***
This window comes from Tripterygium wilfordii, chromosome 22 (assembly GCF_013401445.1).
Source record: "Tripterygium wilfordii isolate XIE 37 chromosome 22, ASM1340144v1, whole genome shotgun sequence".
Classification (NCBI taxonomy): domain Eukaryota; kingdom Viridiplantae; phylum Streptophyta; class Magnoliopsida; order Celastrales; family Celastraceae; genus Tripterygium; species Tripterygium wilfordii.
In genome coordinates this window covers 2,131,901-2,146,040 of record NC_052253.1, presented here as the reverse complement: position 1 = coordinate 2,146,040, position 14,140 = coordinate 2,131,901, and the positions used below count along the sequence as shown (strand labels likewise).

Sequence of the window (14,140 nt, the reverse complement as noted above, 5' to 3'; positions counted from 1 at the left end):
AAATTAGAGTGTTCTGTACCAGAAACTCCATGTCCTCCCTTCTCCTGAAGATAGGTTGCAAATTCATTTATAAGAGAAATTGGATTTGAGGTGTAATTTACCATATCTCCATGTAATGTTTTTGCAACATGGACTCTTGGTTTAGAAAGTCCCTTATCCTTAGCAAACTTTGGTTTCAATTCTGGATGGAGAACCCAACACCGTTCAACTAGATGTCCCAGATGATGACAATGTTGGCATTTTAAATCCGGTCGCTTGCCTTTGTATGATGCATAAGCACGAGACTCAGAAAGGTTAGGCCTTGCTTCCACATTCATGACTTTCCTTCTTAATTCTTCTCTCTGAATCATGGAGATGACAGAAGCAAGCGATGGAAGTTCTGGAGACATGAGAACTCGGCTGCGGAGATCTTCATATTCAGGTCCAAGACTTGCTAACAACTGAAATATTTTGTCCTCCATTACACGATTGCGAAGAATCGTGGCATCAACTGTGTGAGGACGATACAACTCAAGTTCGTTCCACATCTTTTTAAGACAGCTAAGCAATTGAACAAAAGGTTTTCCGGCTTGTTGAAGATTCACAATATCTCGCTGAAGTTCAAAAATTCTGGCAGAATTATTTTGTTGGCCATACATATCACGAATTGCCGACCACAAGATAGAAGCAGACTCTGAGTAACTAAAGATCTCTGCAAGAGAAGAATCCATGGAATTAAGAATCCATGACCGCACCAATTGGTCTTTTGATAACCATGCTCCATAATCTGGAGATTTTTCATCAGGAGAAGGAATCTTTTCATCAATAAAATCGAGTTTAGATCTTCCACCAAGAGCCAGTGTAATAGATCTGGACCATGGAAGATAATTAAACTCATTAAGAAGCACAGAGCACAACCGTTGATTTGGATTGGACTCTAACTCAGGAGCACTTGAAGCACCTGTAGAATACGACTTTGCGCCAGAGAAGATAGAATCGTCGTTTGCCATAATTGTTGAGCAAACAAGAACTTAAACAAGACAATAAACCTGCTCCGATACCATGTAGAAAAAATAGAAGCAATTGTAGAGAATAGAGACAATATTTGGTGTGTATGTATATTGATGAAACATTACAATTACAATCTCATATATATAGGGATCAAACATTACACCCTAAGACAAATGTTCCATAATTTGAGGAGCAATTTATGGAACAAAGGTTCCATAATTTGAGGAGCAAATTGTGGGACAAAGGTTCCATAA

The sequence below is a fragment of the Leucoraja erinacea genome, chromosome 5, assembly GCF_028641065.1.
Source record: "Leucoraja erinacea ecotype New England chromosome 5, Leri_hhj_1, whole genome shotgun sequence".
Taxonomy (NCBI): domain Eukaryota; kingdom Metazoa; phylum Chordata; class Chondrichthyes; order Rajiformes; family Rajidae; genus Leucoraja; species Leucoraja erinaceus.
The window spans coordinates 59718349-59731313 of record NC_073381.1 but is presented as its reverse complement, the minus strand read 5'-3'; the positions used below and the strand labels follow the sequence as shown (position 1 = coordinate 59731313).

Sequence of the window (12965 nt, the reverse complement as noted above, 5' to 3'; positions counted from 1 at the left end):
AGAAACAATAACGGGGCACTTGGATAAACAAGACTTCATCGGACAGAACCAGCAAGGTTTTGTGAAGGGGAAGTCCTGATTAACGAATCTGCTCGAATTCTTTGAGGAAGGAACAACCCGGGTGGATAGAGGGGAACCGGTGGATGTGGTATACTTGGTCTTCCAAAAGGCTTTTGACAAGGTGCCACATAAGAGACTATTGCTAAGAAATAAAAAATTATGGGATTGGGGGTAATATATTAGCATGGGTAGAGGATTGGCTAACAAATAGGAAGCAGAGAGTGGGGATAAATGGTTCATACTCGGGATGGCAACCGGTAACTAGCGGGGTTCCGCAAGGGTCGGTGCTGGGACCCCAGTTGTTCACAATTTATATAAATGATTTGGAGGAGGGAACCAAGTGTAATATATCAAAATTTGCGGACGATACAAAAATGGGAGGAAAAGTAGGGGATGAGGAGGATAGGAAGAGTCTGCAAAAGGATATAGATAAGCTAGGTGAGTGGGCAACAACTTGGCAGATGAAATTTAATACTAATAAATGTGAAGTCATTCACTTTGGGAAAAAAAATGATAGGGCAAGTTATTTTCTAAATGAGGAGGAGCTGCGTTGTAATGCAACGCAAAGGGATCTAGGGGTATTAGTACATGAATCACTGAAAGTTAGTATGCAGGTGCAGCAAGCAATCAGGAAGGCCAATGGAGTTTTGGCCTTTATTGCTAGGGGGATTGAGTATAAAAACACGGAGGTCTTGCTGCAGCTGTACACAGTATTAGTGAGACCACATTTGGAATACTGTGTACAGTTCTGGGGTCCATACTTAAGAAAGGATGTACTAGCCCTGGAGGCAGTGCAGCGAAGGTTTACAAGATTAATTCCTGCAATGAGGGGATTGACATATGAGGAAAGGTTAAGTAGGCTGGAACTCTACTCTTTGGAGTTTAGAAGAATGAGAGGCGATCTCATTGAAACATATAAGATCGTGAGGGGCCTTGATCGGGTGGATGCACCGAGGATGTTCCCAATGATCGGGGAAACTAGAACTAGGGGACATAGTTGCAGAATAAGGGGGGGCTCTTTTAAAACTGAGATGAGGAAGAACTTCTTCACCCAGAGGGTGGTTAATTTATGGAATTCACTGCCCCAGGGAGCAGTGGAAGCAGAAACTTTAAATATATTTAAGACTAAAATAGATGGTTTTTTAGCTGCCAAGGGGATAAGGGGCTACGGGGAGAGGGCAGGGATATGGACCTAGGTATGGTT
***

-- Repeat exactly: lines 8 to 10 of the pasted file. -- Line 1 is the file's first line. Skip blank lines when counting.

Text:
Source record: "Leucoraja erinacea ecotype New England chromosome 5, Leri_hhj_1, whole genome shotgun sequence".
Taxonomy (NCBI): domain Eukaryota; kingdom Metazoa; phylum Chordata; class Chondrichthyes; order Rajiformes; family Rajidae; genus Leucoraja; species Leucoraja erinaceus.
The window spans coordinates 59718349-59731313 of record NC_073381.1 but is presented as its reverse complement, the minus strand read 5'-3'; the positions used below and the strand labels follow the sequence as shown (position 1 = coordinate 59731313).